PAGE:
Two Egyptian courts convicted dozens of anti-coup Egyptians on Wednesday, including nine minors, handing out sentences that range anywhere between one and 25 years.
A judicial source, speaking to Anadolu news agency on condition of anonymity, said that the Assiut Criminal Court in southern Egypt convicted eight people of charges related to terrorism, sentencing them each to one year in prison, as well as 25 others, who were sentenced to three years.
The same court reportedly convicted seven minors to one year in prison on unrelated charges, while acquitting seven others.
Those sentenced were reportedly convicted of "gathering in commemoration of the 25 January revolution and joining the Muslim Brotherhood, which aims at hindering the workings of the constitution and the state as well as uses violence against the authorities."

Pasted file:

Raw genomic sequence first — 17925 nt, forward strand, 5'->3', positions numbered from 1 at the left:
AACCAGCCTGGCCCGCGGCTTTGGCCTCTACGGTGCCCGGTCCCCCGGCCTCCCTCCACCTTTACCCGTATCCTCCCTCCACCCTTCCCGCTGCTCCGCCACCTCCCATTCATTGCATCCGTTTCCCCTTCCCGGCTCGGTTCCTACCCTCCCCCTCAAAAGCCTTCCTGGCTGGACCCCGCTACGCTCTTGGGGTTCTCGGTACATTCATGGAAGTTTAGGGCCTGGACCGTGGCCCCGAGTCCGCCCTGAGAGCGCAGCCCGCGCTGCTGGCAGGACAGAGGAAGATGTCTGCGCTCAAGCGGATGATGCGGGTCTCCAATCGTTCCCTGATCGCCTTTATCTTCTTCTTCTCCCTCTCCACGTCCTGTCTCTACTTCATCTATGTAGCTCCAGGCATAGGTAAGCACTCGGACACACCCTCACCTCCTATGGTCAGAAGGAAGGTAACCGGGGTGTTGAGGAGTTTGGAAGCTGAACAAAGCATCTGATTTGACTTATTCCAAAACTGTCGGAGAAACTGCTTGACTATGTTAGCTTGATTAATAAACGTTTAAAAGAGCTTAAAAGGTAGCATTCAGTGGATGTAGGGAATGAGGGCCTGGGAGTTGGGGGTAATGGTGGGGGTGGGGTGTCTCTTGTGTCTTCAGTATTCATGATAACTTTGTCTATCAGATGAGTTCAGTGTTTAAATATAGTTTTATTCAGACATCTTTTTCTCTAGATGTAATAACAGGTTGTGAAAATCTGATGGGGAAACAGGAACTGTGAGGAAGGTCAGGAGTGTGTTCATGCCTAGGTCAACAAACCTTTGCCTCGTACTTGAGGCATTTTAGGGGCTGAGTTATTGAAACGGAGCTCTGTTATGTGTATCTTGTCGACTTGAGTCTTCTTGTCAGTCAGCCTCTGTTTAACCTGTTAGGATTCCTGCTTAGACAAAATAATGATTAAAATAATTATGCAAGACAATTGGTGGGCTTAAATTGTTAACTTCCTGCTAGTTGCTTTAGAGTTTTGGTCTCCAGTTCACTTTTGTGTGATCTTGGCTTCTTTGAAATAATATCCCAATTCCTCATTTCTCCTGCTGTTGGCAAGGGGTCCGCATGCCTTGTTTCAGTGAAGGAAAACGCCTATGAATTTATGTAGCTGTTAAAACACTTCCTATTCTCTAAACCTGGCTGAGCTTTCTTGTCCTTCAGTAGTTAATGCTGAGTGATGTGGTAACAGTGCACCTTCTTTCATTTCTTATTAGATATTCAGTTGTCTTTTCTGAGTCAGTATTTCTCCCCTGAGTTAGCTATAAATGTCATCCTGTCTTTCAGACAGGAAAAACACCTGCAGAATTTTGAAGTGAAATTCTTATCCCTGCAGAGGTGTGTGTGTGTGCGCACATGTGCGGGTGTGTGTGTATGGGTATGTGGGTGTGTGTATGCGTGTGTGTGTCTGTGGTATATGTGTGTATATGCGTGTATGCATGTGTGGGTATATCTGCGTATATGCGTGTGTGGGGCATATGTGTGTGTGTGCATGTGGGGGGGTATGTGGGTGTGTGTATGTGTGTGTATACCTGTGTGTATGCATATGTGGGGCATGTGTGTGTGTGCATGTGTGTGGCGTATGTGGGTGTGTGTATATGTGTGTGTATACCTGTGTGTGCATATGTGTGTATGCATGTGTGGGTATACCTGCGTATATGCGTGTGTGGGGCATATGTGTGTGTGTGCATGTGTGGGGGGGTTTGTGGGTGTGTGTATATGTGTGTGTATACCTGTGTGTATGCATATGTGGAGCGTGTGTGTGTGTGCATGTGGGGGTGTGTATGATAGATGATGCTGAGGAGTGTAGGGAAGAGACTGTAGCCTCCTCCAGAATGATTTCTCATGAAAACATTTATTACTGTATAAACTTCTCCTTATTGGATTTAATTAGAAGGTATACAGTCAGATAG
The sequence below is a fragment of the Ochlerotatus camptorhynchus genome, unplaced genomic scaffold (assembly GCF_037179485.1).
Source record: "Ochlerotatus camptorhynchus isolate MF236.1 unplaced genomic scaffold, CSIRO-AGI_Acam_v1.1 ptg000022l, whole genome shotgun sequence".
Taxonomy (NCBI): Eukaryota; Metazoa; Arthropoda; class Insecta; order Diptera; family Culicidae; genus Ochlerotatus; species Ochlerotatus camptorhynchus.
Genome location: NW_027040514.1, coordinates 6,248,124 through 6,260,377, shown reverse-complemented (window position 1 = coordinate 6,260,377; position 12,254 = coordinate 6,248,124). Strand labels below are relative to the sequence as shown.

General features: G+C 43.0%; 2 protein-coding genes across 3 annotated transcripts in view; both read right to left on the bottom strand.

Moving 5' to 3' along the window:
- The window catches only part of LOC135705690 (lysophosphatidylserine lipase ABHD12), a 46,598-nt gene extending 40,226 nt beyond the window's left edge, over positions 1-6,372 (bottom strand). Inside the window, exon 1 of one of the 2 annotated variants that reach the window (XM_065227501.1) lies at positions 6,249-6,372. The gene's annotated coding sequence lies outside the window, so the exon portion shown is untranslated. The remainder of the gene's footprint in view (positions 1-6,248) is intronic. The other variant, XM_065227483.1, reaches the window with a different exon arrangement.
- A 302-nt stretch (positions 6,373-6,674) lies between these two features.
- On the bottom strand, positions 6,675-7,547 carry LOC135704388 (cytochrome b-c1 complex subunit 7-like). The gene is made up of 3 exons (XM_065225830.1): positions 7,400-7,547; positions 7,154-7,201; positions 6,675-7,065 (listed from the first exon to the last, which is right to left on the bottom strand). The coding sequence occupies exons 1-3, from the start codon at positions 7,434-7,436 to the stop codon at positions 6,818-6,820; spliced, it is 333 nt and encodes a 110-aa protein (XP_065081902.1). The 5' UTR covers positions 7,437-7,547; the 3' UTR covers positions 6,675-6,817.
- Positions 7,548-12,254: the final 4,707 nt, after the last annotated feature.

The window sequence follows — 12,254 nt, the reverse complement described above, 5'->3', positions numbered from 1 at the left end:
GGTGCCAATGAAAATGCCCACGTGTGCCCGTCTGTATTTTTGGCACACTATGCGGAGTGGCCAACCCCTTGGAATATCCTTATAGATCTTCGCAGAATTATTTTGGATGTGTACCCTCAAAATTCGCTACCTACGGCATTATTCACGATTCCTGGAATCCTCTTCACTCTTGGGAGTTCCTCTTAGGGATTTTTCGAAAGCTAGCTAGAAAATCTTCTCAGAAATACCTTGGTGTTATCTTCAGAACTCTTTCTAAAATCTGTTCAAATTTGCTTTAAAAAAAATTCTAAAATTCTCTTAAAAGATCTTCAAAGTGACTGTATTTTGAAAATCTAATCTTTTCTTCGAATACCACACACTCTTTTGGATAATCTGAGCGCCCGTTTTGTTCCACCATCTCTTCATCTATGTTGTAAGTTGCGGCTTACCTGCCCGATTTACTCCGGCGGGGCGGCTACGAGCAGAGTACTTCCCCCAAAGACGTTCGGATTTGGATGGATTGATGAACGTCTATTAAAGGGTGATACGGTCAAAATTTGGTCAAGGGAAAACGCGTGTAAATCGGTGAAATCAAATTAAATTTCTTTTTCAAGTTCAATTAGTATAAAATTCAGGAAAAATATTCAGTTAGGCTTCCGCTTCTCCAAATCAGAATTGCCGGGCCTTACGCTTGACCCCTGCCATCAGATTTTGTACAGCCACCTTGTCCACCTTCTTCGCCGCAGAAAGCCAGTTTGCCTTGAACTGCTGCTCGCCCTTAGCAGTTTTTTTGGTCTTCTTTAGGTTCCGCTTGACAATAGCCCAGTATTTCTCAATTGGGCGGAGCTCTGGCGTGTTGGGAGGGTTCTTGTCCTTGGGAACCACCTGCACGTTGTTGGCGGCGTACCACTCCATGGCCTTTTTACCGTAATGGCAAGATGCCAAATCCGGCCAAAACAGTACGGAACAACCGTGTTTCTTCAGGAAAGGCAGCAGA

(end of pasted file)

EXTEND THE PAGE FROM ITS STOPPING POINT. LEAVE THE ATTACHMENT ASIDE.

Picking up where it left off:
Meanwhile, another judicial source told Anadolu that the terror department at Al-Zaqaziq Criminal Court, in the Nile Delta, convicted nine Egyptians on charges related to inciting violence.
According to the source, the court convicted 25 people in absentia, sentencing them to 25 years. Three others, who attended the hearing, were found guilty and sentenced to ten years.
All those convicted were charged with inciting violence, joining a banned group (the Muslim Brotherhood, which was banned last year by the post-coup military regime) and involvement in violent incidents, including activities during and after the Rabaa protests.
On 14 August 2013, the Egyptian coup authorities violently dispersed two anti-coup protests in the Rabaa Al-Adawiyah and Al-Nahda Squares in Cairo, killing more than a thousand and arresting around 8,000. Some statistics suggest that the current number of prisoners in Egypt exceeds 40,000